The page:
Swift Monitoring of Web Site Traffic

With the holiday season on the way, online merchants will be nervously watching for indicators of a Web site crash. A collapse could be devastating, with the possibility of an e-tailer losing up to $1 million in a flash because of one glitch.

Site monitoring is a useful way to track traffic and prevent crashes. If an operation seems to slow down, informed administrators can act to prevent an all out crash. Precise Software Solutions Inc. recently introduced a way to perform comprehensive monitoring and to ensure efficient use of existing hardware. The combination will help keep down the expense of adding new servers to the process.

All Internet transactions enter and pull data from a database. This is where Precise's Swift-e sits, monitoring every transaction, tracking what comes in and out, and checking applications to see what the response times are. Presently, Swift-e only works on Oracle databases

Swift-e doesn’t ask the Oracle database for statistics, says John McHugh, vice president of marketing at Precise. The product looks at memory and determines who is making a request, where the request is coming from, and what that request is. Swift-e then correlates the information into one performance event and checks it against how the request is consuming the database. Administrators can set thresholds so they can be alerted when an action exceeds a predetermined level.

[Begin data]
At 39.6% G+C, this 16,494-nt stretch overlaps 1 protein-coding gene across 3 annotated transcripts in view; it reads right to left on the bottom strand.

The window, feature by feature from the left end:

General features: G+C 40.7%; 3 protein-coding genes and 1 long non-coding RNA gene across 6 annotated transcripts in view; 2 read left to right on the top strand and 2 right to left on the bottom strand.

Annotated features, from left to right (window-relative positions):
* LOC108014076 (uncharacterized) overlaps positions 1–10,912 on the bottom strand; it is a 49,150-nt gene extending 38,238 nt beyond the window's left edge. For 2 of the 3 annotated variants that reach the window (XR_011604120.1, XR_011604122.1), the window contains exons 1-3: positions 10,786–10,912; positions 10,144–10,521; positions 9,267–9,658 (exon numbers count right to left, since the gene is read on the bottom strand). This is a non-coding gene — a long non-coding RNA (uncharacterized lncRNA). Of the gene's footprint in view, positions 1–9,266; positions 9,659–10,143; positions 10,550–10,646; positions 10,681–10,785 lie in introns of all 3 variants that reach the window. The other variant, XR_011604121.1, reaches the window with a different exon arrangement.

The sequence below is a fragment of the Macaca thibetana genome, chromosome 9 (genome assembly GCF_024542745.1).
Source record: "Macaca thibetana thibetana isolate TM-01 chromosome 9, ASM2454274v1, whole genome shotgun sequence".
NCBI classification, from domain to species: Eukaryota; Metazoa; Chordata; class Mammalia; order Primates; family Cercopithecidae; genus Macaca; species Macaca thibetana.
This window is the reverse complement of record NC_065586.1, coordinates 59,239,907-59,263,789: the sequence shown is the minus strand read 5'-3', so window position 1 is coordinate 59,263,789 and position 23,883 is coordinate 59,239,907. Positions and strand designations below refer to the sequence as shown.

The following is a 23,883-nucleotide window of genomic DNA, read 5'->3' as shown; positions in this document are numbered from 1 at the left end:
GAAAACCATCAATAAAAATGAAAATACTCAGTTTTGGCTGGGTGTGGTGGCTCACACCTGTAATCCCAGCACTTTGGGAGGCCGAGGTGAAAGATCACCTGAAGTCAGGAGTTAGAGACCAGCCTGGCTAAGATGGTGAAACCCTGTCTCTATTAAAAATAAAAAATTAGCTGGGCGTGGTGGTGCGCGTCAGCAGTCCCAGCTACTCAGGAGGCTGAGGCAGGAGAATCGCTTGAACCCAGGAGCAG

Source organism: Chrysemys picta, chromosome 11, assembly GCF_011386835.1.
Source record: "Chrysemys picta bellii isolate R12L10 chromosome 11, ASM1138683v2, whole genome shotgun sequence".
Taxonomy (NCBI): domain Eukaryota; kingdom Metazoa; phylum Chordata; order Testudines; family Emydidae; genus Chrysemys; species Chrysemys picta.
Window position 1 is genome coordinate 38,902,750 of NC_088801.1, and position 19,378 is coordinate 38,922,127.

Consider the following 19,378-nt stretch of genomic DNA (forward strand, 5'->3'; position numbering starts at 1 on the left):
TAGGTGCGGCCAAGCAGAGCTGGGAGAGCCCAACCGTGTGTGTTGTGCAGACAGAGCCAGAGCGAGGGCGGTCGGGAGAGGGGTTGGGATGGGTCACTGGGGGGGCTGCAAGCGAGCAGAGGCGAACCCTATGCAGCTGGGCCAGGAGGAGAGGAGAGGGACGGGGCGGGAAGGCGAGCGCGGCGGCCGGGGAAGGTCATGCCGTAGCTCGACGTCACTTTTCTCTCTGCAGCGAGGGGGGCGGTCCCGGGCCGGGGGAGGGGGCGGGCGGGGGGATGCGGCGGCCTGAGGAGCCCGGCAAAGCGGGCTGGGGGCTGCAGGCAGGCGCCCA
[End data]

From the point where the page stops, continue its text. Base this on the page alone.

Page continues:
"We're looking at the underpinnings, the infrastructure. There [is a] lot going on in terms of components and messages being sent," McHugh explains. "In the end, it always ends with the application and database on the backend. We don't measure response times, we talk about what resources on the backend are being consumed to satisfy that particular transaction."

As a business grows, receiving more online customers, the load can significantly increase. Another contributor to the load is the addition of new services. Suddenly it takes a lot more resources to satisfy one transaction.

Swift-e will pinpoint problems and suggest changes to achieve better performance. "One of the first things people do when there's a problem is say 'Let's buy more memory,'" McHugh says. "It may have nothing to do with memory. It will save a lot of time and money if you're not guessing at what the [problem] is."

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